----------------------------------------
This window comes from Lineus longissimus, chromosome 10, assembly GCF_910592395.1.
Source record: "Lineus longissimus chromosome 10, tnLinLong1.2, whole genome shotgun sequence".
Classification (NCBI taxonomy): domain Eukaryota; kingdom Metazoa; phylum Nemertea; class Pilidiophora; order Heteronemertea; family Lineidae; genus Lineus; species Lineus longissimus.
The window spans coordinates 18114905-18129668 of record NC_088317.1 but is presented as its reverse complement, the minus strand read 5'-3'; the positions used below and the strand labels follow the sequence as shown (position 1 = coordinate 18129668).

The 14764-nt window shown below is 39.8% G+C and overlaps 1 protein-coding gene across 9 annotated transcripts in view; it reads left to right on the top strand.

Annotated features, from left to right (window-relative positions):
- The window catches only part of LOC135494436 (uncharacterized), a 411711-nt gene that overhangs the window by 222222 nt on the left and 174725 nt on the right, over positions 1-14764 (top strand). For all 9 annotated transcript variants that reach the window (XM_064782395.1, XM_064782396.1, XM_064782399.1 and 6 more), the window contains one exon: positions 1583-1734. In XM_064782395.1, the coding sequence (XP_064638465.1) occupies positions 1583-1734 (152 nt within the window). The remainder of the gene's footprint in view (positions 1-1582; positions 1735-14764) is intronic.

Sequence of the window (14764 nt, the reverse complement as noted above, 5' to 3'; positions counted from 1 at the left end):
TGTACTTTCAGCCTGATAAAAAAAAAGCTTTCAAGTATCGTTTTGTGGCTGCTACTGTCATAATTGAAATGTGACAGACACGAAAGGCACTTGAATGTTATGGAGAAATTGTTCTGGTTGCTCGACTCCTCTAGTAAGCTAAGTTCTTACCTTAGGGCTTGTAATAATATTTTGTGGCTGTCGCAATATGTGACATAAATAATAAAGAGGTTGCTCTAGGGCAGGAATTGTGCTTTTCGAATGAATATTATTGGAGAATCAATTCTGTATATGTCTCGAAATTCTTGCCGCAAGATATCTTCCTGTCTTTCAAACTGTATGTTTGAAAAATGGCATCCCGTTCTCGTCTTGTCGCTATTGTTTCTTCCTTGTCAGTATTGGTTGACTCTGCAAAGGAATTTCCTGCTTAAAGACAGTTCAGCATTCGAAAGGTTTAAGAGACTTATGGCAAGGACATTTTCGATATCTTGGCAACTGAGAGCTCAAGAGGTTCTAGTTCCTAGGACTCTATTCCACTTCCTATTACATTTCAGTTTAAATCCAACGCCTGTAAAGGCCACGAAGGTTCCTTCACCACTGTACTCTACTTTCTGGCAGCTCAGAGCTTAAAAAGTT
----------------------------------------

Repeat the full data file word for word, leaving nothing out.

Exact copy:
This window comes from Lineus longissimus, chromosome 10, assembly GCF_910592395.1.
Source record: "Lineus longissimus chromosome 10, tnLinLong1.2, whole genome shotgun sequence".
Classification (NCBI taxonomy): domain Eukaryota; kingdom Metazoa; phylum Nemertea; class Pilidiophora; order Heteronemertea; family Lineidae; genus Lineus; species Lineus longissimus.
The window spans coordinates 18114905-18129668 of record NC_088317.1 but is presented as its reverse complement, the minus strand read 5'-3'; the positions used below and the strand labels follow the sequence as shown (position 1 = coordinate 18129668).

The 14764-nt window shown below is 39.8% G+C and overlaps 1 protein-coding gene across 9 annotated transcripts in view; it reads left to right on the top strand.

Annotated features, from left to right (window-relative positions):
- The window catches only part of LOC135494436 (uncharacterized), a 411711-nt gene that overhangs the window by 222222 nt on the left and 174725 nt on the right, over positions 1-14764 (top strand). For all 9 annotated transcript variants that reach the window (XM_064782395.1, XM_064782396.1, XM_064782399.1 and 6 more), the window contains one exon: positions 1583-1734. In XM_064782395.1, the coding sequence (XP_064638465.1) occupies positions 1583-1734 (152 nt within the window). The remainder of the gene's footprint in view (positions 1-1582; positions 1735-14764) is intronic.

Sequence of the window (14764 nt, the reverse complement as noted above, 5' to 3'; positions counted from 1 at the left end):
TGTACTTTCAGCCTGATAAAAAAAAAGCTTTCAAGTATCGTTTTGTGGCTGCTACTGTCATAATTGAAATGTGACAGACACGAAAGGCACTTGAATGTTATGGAGAAATTGTTCTGGTTGCTCGACTCCTCTAGTAAGCTAAGTTCTTACCTTAGGGCTTGTAATAATATTTTGTGGCTGTCGCAATATGTGACATAAATAATAAAGAGGTTGCTCTAGGGCAGGAATTGTGCTTTTCGAATGAATATTATTGGAGAATCAATTCTGTATATGTCTCGAAATTCTTGCCGCAAGATATCTTCCTGTCTTTCAAACTGTATGTTTGAAAAATGGCATCCCGTTCTCGTCTTGTCGCTATTGTTTCTTCCTTGTCAGTATTGGTTGACTCTGCAAAGGAATTTCCTGCTTAAAGACAGTTCAGCATTCGAAAGGTTTAAGAGACTTATGGCAAGGACATTTTCGATATCTTGGCAACTGAGAGCTCAAGAGGTTCTAGTTCCTAGGACTCTATTCCACTTCCTATTACATTTCAGTTTAAATCCAACGCCTGTAAAGGCCACGAAGGTTCCTTCACCACTGTACTCTACTTTCTGGCAGCTCAGAGCTTAAAAAGTT